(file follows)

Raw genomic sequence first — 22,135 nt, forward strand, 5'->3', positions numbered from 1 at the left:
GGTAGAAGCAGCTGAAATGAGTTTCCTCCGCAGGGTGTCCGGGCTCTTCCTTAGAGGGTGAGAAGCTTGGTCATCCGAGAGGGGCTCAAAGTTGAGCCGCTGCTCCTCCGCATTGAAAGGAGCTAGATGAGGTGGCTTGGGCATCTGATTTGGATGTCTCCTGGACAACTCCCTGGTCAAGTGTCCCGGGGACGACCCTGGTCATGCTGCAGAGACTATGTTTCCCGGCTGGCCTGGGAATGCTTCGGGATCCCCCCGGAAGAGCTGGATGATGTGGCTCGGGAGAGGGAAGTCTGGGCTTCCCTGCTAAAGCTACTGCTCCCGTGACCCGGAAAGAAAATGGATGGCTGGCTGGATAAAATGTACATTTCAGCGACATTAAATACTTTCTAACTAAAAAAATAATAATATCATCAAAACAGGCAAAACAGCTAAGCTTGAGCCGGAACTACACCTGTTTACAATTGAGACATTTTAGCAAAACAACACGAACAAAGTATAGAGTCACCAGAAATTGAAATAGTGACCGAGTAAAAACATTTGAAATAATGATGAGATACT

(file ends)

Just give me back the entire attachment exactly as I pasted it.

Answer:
Raw genomic sequence first — 22,135 nt, forward strand, 5'->3', positions numbered from 1 at the left:
GGTAGAAGCAGCTGAAATGAGTTTCCTCCGCAGGGTGTCCGGGCTCTTCCTTAGAGGGTGAGAAGCTTGGTCATCCGAGAGGGGCTCAAAGTTGAGCCGCTGCTCCTCCGCATTGAAAGGAGCTAGATGAGGTGGCTTGGGCATCTGATTTGGATGTCTCCTGGACAACTCCCTGGTCAAGTGTCCCGGGGACGACCCTGGTCATGCTGCAGAGACTATGTTTCCCGGCTGGCCTGGGAATGCTTCGGGATCCCCCCGGAAGAGCTGGATGATGTGGCTCGGGAGAGGGAAGTCTGGGCTTCCCTGCTAAAGCTACTGCTCCCGTGACCCGGAAAGAAAATGGATGGCTGGCTGGATAAAATGTACATTTCAGCGACATTAAATACTTTCTAACTAAAAAAATAATAATATCATCAAAACAGGCAAAACAGCTAAGCTTGAGCCGGAACTACACCTGTTTACAATTGAGACATTTTAGCAAAACAACACGAACAAAGTATAGAGTCACCAGAAATTGAAATAGTGACCGAGTAAAAACATTTGAAATAATGATGAGATACT